Mojang’s Minecraft gives players a freedom to pick how they play the game by offering a variety of mechanics. (Michael Hum)

For players to remain interested in a game continuously, they must feel that there are more content and strategies in that game to explore. Thus, some degree of unpredictability is essential to keep a game fun. Some titles such as “Minecraft” by Mojang Studios and “No Man’s Sky” by Hello Games create unpredictability by randomly generating new worlds for players to explore each time a new playthrough is started. Because of their procedurally generated worlds, players have to experiment with new items and new strategies each playthrough and to some extent, relearn the game. This process of continuous learning helps maintain player interest in a game and their enjoyment of it.

Procedural generation isn’t the only way to create unpredictable and memorable experiences for the player, however. In the post-apocalyptic game “Fallout: New Vegas” by Obsidian Entertainment, for example, the game is able to maintain interest for players using unmarked quests, hidden interactions with characters, and out of the way locations that will likely take players multiple playthroughs to fully discover. In one unmarked quest, the player could retrieve the body of a soldier who has been killed by raiders after meeting his grieving wife. In another unmarked quest, the player could set up a trade deal between local vendors and the New California Republic (NCR) to improve the quality of food for soldiers. These comparatively small problems not only makes the location interesting to freely explore, but also helps in building the world for the player as it reveals the NCR’s weaknesses in the Mojave (e.g. logistical problems, conflict with raiders, inadequate care for soldiers).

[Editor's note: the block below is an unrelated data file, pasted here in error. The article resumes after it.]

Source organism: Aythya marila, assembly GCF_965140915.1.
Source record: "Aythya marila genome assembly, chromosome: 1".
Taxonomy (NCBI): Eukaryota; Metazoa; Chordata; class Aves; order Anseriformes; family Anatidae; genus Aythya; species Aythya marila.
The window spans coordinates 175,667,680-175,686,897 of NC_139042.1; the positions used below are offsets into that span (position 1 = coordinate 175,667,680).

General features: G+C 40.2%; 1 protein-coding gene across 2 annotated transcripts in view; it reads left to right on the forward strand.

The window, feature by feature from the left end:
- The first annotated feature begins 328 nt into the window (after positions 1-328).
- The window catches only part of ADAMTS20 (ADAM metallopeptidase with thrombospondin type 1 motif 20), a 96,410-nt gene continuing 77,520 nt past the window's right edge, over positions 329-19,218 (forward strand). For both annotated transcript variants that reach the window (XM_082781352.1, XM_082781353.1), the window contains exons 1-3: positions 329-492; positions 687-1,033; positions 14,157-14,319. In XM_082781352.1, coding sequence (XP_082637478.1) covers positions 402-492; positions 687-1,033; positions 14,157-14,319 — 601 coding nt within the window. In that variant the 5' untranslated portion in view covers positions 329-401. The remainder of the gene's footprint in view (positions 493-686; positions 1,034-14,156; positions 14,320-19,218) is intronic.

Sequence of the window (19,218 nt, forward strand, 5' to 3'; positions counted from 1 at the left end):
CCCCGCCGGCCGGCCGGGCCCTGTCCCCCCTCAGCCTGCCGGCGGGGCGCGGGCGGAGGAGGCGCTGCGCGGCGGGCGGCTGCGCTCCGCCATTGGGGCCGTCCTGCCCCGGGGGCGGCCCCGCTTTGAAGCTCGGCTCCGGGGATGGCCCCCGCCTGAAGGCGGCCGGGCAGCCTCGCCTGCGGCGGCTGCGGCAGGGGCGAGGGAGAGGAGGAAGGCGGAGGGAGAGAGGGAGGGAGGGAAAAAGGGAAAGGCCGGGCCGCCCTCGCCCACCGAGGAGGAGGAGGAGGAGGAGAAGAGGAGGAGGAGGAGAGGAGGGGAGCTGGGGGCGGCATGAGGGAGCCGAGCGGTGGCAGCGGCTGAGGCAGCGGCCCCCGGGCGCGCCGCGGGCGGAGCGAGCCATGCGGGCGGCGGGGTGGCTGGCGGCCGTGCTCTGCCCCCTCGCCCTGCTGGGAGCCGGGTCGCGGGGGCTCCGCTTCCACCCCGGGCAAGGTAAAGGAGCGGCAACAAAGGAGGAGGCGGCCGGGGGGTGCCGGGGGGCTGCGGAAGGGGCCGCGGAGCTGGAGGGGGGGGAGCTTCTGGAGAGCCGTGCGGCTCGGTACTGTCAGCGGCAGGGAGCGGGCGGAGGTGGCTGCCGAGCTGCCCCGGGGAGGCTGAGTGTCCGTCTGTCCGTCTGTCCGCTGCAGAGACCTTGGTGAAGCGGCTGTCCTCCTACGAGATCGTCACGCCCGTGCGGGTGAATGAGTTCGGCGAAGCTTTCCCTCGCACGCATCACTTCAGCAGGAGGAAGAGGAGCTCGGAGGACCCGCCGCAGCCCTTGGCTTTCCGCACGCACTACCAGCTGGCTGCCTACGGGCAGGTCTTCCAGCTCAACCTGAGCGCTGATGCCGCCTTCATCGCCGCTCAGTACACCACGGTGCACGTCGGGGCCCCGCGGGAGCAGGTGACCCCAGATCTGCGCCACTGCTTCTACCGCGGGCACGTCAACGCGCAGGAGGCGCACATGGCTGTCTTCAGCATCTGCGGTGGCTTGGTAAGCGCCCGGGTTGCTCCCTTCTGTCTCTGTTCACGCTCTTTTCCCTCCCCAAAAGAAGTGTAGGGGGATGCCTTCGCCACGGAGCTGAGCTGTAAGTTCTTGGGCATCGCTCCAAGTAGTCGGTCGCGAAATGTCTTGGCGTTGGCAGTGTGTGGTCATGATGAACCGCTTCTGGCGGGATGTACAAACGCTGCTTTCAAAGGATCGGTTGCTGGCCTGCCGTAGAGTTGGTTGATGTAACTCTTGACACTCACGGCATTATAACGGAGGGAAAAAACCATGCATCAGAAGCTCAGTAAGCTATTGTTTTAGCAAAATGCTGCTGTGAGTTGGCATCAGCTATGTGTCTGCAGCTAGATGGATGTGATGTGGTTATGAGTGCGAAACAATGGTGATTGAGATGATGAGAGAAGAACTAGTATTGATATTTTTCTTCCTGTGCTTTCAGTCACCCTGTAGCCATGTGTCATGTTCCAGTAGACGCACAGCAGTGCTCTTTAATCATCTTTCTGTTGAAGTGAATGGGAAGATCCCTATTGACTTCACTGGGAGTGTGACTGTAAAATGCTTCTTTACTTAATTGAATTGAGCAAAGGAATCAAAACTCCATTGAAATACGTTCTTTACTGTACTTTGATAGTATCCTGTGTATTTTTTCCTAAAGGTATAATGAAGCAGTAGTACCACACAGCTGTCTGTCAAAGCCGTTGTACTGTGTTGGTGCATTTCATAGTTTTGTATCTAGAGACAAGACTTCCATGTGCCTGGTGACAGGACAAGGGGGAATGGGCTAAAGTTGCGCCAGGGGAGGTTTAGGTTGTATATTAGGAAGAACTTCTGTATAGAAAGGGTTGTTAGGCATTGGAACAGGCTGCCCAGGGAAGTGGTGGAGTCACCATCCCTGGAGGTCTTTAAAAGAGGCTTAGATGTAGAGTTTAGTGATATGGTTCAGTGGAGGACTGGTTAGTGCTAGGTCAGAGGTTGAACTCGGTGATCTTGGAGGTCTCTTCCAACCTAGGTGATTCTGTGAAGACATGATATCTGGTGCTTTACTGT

Obsidian’s game Fallout: New Vegas gives players various branched outcomes based on your allied faction and stats.